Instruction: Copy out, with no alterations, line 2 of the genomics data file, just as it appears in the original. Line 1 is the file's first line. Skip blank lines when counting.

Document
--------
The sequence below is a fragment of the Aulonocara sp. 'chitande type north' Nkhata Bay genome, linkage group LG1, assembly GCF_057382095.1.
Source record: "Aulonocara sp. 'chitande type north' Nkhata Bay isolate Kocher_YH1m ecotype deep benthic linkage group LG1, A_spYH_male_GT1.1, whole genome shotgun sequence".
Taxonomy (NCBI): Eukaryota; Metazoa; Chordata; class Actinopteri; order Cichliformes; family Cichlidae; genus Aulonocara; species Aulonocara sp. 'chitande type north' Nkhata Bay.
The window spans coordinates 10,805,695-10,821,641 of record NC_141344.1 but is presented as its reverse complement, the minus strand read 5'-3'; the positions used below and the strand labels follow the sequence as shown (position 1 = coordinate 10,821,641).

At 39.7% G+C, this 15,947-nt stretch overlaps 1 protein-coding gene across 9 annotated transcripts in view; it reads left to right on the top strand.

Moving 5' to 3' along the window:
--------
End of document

Source record: "Aulonocara sp. 'chitande type north' Nkhata Bay isolate Kocher_YH1m ecotype deep benthic linkage group LG1, A_spYH_male_GT1.1, whole genome shotgun sequence".